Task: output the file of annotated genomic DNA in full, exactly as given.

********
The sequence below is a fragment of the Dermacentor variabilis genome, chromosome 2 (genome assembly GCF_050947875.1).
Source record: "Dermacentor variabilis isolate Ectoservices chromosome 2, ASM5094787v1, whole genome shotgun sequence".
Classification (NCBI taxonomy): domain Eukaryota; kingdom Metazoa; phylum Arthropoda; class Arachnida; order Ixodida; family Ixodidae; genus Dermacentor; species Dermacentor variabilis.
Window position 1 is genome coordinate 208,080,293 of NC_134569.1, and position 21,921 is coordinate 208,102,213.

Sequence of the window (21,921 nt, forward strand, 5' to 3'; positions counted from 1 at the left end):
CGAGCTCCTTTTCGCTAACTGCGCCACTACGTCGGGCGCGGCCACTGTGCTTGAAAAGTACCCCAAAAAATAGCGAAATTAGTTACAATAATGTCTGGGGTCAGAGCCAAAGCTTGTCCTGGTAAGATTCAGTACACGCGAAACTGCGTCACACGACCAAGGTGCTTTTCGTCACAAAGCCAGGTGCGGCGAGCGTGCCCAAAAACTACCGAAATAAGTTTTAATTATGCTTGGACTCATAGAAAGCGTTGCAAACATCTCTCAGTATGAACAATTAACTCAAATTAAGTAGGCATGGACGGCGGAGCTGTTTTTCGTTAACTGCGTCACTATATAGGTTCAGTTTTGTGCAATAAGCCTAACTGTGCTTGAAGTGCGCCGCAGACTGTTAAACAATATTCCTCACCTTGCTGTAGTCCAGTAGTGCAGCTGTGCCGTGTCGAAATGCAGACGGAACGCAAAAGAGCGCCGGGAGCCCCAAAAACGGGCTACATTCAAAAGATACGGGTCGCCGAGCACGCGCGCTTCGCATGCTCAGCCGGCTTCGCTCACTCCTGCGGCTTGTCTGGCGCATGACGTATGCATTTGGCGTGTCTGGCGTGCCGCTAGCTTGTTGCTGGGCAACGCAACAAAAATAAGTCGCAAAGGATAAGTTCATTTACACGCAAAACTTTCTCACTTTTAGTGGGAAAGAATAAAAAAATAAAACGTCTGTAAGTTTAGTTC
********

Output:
The sequence below is a fragment of the Dermacentor variabilis genome, chromosome 2 (genome assembly GCF_050947875.1).
Source record: "Dermacentor variabilis isolate Ectoservices chromosome 2, ASM5094787v1, whole genome shotgun sequence".
Classification (NCBI taxonomy): domain Eukaryota; kingdom Metazoa; phylum Arthropoda; class Arachnida; order Ixodida; family Ixodidae; genus Dermacentor; species Dermacentor variabilis.
Window position 1 is genome coordinate 208,080,293 of NC_134569.1, and position 21,921 is coordinate 208,102,213.

Sequence of the window (21,921 nt, forward strand, 5' to 3'; positions counted from 1 at the left end):
CGAGCTCCTTTTCGCTAACTGCGCCACTACGTCGGGCGCGGCCACTGTGCTTGAAAAGTACCCCAAAAAATAGCGAAATTAGTTACAATAATGTCTGGGGTCAGAGCCAAAGCTTGTCCTGGTAAGATTCAGTACACGCGAAACTGCGTCACACGACCAAGGTGCTTTTCGTCACAAAGCCAGGTGCGGCGAGCGTGCCCAAAAACTACCGAAATAAGTTTTAATTATGCTTGGACTCATAGAAAGCGTTGCAAACATCTCTCAGTATGAACAATTAACTCAAATTAAGTAGGCATGGACGGCGGAGCTGTTTTTCGTTAACTGCGTCACTATATAGGTTCAGTTTTGTGCAATAAGCCTAACTGTGCTTGAAGTGCGCCGCAGACTGTTAAACAATATTCCTCACCTTGCTGTAGTCCAGTAGTGCAGCTGTGCCGTGTCGAAATGCAGACGGAACGCAAAAGAGCGCCGGGAGCCCCAAAAACGGGCTACATTCAAAAGATACGGGTCGCCGAGCACGCGCGCTTCGCATGCTCAGCCGGCTTCGCTCACTCCTGCGGCTTGTCTGGCGCATGACGTATGCATTTGGCGTGTCTGGCGTGCCGCTAGCTTGTTGCTGGGCAACGCAACAAAAATAAGTCGCAAAGGATAAGTTCATTTACACGCAAAACTTTCTCACTTTTAGTGGGAAAGAATAAAAAAATAAAACGTCTGTAAGTTTAGTTC